Every day, about 28 people in the United States die in drunk-driving crashes — that's one person every 52 minutes. In 2019, these deaths reached the lowest percentage since 1982 when NHTSA started reporting alcohol data — but still 10,142 people lost their lives. These deaths were all preventable.
How alcohol affects driving ability
Alcohol is a substance that reduces the function of the brain, impairing thinking, reasoning and muscle coordination. All these abilities are essential to operating a vehicle safely.
As alcohol levels rise in a person’s system, the negative effects on the central nervous system increase. Alcohol is absorbed directly through the walls of the stomach and small intestine. Then it passes into the bloodstream where it accumulates until it is metabolized by the liver. A person's alcohol level is measured by the weight of the alcohol in a certain volume of blood. This is called Blood Alcohol Concentration, or BAC. At a BAC of .08 grams of alcohol per deciliter (g/dL) of blood, crash risk increases exponentially. Because of this risk, it’s illegal in all 50 states, the District of Columbia and Puerto Rico to drive with a BAC of .08 or higher, except in Utah where the BAC limit is .05.
However, even a small amount of alcohol can affect driving ability. In 2018, there were 1,878 people killed in alcohol-related crashes where drivers had lower alcohol levels (BACs of .01 to .07 g/dL).
BAC is measured with a breathalyzer, a device that measures the amount of alcohol in a driver’s breath, or by a blood test.
The Effects of Blood Alcohol Concentration
|Blood Alcohol Concentration (BAC) in g/dL||Typical Effects||Predictable Effects on Driving|
|.02||Some loss of judgment; relaxation, slight body warmth, altered mood||Decline in visual functions (rapid tracking of a moving target), decline in ability to perform two tasks at the same time (divided attention)|
|.05||Exaggerated behavior, may have loss of small-muscle control (e.g., focusing your eyes), impaired judgment, usually good feeling, lowered alertness, release of inhibition||Reduced coordination, reduced ability to track moving objects, difficulty steering, reduced response to emergency driving situations|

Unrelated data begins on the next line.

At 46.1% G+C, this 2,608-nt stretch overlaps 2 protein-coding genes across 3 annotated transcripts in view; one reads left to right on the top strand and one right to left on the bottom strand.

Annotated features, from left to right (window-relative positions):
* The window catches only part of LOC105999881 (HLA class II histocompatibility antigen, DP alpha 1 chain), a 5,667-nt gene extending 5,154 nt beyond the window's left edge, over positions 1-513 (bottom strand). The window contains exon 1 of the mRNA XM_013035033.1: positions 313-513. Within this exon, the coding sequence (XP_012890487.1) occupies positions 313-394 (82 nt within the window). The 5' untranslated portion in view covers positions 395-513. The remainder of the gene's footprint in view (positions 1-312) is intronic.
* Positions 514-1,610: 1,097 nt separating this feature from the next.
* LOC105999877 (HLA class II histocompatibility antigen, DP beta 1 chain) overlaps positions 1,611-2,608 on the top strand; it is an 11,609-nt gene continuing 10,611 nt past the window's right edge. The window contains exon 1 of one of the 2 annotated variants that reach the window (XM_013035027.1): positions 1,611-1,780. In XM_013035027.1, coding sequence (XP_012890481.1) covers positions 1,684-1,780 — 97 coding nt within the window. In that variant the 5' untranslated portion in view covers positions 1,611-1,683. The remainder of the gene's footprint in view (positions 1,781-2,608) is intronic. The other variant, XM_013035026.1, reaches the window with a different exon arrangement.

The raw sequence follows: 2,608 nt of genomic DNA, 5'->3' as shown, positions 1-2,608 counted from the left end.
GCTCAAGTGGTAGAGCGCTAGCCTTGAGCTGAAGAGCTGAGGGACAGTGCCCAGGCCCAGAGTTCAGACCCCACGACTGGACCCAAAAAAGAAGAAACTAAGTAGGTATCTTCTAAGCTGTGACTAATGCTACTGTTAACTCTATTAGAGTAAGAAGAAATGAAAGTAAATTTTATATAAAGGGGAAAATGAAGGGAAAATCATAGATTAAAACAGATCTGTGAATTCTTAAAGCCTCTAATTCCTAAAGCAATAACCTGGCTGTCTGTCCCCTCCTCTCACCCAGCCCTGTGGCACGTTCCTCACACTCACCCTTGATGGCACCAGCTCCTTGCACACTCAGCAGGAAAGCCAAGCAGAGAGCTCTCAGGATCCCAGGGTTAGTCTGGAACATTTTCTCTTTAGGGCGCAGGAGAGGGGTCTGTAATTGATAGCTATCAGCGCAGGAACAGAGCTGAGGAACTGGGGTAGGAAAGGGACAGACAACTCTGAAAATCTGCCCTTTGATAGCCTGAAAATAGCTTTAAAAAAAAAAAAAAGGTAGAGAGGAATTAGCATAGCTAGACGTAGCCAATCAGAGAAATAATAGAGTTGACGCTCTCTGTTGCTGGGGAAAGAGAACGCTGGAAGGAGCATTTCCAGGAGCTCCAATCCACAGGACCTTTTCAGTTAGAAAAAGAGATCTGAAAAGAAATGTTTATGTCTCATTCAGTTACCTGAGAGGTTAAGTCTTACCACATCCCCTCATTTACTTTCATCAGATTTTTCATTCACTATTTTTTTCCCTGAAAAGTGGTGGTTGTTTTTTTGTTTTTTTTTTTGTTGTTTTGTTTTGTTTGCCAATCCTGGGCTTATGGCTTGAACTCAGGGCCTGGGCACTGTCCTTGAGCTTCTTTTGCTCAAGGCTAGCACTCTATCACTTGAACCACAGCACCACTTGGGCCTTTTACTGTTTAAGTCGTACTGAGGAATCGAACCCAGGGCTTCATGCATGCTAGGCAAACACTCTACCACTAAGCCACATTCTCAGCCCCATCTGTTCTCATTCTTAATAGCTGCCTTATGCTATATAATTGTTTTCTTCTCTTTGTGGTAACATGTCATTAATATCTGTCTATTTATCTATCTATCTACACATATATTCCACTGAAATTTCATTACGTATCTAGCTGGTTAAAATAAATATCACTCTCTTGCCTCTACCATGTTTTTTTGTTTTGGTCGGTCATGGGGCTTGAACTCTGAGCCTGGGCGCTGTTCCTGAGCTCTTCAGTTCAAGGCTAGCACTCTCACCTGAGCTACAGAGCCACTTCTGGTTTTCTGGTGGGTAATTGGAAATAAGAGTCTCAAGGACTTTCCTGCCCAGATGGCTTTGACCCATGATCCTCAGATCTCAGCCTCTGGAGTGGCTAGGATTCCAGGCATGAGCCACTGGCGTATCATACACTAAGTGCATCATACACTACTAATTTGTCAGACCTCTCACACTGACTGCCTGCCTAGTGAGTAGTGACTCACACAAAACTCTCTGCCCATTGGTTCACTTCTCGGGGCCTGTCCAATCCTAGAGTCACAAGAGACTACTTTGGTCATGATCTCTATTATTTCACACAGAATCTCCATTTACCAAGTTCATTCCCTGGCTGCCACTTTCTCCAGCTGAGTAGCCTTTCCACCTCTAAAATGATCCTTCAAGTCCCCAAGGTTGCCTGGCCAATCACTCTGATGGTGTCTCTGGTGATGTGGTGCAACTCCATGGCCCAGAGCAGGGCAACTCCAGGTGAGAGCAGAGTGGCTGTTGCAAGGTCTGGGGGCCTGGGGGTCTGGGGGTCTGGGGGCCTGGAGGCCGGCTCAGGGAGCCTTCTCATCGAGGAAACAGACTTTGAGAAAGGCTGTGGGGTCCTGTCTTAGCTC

|.08||Muscle coordination becomes poor (e.g., balance, speech, vision, reaction time, and hearing), harder to detect danger; judgment, self-control, reasoning, and memory are impaired||Concentration, short-term memory loss, speed control, reduced information processing capability (e.g., signal detection, visual search), impaired perception|
|.10||Clear deterioration of reaction time and control, slurred speech, poor coordination, and slowed thinking||Reduced ability to maintain lane position and brake appropriately|
|.15||Far less muscle control than normal, vomiting may occur (unless this level is reached slowly or a person has developed a tolerance for alcohol), major loss of balance||Substantial impairment in vehicle control, attention to driving task, and in necessary visual and auditory information processing|
Driving After Drinking
Driving after drinking is deadly. Yet it still continues to happen across the United States. If you drive while impaired, you could get arrested, or worse — be involved in a traffic crash that causes serious injury or death.
Approximately one-third of all traffic crash fatalities in the United States involve drunk drivers (with BACs of .08 g/dL or higher). In 2019, there were 10,142 people killed in these preventable crashes. In fact, on average over the 10-year period from 2010-2019, more than 10,000 people died every year in drunk-driving crashes.
In every state, it’s illegal to drive drunk, yet one person was killed in a drunk-driving crash every 52 minutes in the United States in 2019.
Car crashes are the leading cause of death for teens, and about a quarter of those crashes involve an underage drinking driver. In 2018, 24% of young drivers 15 to 20 years old who were killed in crashes had BACs of .01 g/dL or higher.